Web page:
Hundreds honor Twin Cities artist and activist Tou Ger Xiong at Woodbury vigil

A crowd of people bow their heads solemly.
A candlelight service for Tou Ger Xiong is held in Woodbury, Minn. on Saturday. Attendees from the Hmong community bow their heads in prayer to mourn the loss of Tou Ger Xiong.
Judy Griesedieck for MPR News

Hundreds of people mourned and celebrated the life of Hmong activist and comedian Tou Ger Xiong on Saturday.

Xiong was kidnapped and killed while vacationing in northern Colombia earlier this month. According to Colombian authorities, Xiong went to meet up with a friend in Medellín on Dec. 10 and was taken hostage. Hours later, he called a friend in the United States to tell him his captors were demanding $2,000 ransom.

He was later found dead in a wooded area of the city.

At East Ridge High School in Woodbury, family, friends and members of the community spoke about Xiong, while many of those in attendance dabbed at tears or broke out in smiles as speakers recalled his life.

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“He was someone who was just this bright, incredible light,” Sen. Amy Klobuchar (D-Minn.) told MPR News.

In a short speech remembering Xiong, Klobuchar recalled the advice Xiong’s mother offered him: “All the money in the world can not replace the ideas and the passion in your belly.”

Xiong took that to heart, Klobuchar said, working to help elect Mee Moua, the first Hmong-American to win a state legislative seat in the U.S., entertain and inspire people with his comedy, and speak out against societal wrongs.

“It's not because he was well connected, not because he was born into money.” Klobuchar said, “Rather, it was because of his mind, which was so full of ideas. His heart, which was so full of passion. His soul, so driven by a desire to do right by fellow human beings. Driven by that passion, he made the most of his short time on earth.”

Xiong, 50, was born in Laos and grew up in St. Paul. He was valedictorian of his class at Humboldt High School and was a performer and activist. In multiple interviews with MPR News over the years, he spoke out about social and criminal justice issues, including the death of Fong Lee, a 19-year-old who was shot and killed by Minneapolis police in 2006.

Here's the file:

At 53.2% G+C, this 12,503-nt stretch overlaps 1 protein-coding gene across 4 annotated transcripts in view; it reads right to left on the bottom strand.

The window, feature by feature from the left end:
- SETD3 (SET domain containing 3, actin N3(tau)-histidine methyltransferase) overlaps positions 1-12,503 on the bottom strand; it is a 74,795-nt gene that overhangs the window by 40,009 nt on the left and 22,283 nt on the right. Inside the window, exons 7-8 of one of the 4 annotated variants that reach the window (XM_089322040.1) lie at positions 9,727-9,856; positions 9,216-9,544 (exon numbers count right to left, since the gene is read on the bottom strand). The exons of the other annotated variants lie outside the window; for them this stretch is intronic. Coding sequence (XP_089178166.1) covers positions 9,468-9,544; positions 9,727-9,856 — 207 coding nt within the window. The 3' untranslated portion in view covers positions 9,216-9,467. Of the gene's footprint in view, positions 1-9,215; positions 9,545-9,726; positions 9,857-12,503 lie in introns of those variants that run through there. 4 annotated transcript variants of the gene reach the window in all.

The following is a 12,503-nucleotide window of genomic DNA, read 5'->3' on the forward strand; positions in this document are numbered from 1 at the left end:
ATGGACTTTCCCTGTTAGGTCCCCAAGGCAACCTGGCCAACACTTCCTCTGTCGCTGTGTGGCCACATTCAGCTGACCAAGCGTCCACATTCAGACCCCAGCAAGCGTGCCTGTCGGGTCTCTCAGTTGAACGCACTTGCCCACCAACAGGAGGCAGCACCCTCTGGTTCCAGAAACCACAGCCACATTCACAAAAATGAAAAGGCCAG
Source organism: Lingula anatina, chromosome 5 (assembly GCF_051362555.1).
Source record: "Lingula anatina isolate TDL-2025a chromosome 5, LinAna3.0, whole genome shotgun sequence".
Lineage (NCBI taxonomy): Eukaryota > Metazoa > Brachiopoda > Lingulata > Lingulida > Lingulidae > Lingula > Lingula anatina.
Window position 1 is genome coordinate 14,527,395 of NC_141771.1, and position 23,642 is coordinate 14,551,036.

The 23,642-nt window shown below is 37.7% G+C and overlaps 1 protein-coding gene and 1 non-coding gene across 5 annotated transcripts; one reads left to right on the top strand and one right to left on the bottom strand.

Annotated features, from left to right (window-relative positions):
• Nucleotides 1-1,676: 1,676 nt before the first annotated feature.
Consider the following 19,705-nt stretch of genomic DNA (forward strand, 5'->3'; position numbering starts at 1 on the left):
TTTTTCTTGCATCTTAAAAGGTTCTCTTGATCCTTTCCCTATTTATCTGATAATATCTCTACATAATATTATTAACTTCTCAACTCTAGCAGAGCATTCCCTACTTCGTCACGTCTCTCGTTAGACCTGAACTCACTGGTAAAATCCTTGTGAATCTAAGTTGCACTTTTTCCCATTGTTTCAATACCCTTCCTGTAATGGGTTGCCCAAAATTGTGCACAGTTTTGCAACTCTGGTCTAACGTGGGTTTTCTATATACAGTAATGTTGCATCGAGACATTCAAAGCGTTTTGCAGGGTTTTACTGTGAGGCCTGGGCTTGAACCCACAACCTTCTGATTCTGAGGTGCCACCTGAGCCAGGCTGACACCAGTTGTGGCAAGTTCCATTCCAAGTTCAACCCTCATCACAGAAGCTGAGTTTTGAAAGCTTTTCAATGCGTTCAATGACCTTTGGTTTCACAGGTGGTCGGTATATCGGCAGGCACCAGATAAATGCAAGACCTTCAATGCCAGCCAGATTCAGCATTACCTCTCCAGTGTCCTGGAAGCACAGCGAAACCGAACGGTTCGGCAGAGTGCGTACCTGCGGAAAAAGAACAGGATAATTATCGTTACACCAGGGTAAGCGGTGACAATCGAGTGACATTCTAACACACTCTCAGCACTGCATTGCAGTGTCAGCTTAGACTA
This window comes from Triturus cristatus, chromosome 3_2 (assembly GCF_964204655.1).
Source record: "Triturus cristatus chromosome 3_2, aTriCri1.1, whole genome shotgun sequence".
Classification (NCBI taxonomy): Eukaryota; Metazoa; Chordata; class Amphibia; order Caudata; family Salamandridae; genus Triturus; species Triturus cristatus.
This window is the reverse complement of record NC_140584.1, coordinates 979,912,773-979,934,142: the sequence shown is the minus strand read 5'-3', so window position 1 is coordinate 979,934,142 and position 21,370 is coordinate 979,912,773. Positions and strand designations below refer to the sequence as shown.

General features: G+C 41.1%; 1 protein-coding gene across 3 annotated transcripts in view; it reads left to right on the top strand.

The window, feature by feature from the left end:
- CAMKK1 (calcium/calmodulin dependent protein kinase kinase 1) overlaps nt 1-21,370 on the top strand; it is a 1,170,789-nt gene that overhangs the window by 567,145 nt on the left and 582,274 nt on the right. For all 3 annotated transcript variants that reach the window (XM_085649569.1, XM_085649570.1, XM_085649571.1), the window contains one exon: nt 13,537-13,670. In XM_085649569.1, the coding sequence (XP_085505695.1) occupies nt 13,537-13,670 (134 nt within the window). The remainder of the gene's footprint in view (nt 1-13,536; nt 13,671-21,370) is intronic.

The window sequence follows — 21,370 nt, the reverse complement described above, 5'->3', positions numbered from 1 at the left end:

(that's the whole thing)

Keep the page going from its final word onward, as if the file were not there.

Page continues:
After a federal jury exonerated the officer who shot and killed Fong, Xiong was not persuaded.

“This does nothing more than to reaffirm the fact that we should fear police and members of law enforcement. Because it is saying to us, ‘Watch out, if a cop thinks you pose a threat, you will be killed, you will shot, you will be killed.’”

Xiong was in the courtroom every day of the civil trial.

Two people hug while mourning
Alyson Nelson (left) and Alton Bennett mourn the loss of Tou Ger Xiong. Nelson’s sister was married to Tou Ger Xiong and Bennett was his father-in-law. “I just hope he’s in peace,” said Bennett.
Judy Griesedieck for MPR News

In 2008, Xiong told a reporter about auditioning for a role in Gran Torino, a movie directed by Clint Eastwood.

“I think we heard two words: Clint Eastwood and a Hmong movie,” Xiong said. “What? Clint Eastwood and a Hmong movie? You know, Clint Eastwood isn’t going to be low budget.”

Xiong wasn’t cast in the film, but he respected Eastwood for casting Hmong actors in the movie.

“They could have walked down Hollywood and found Chinese or Korean actors,” he said. “But they said no, we want real speaking Hmong actors.”

On stage, his rap Go Hmong Boy was especially popular.

I fled my country at the age of four

All because of the Vietnam War

My family was moving from place to place

Running from the guns at a very fast pace

My people were dying here and there

Dead women, children everywhere

- An excerpt of 'Go Hmong Boy' by Tou Ger Xiong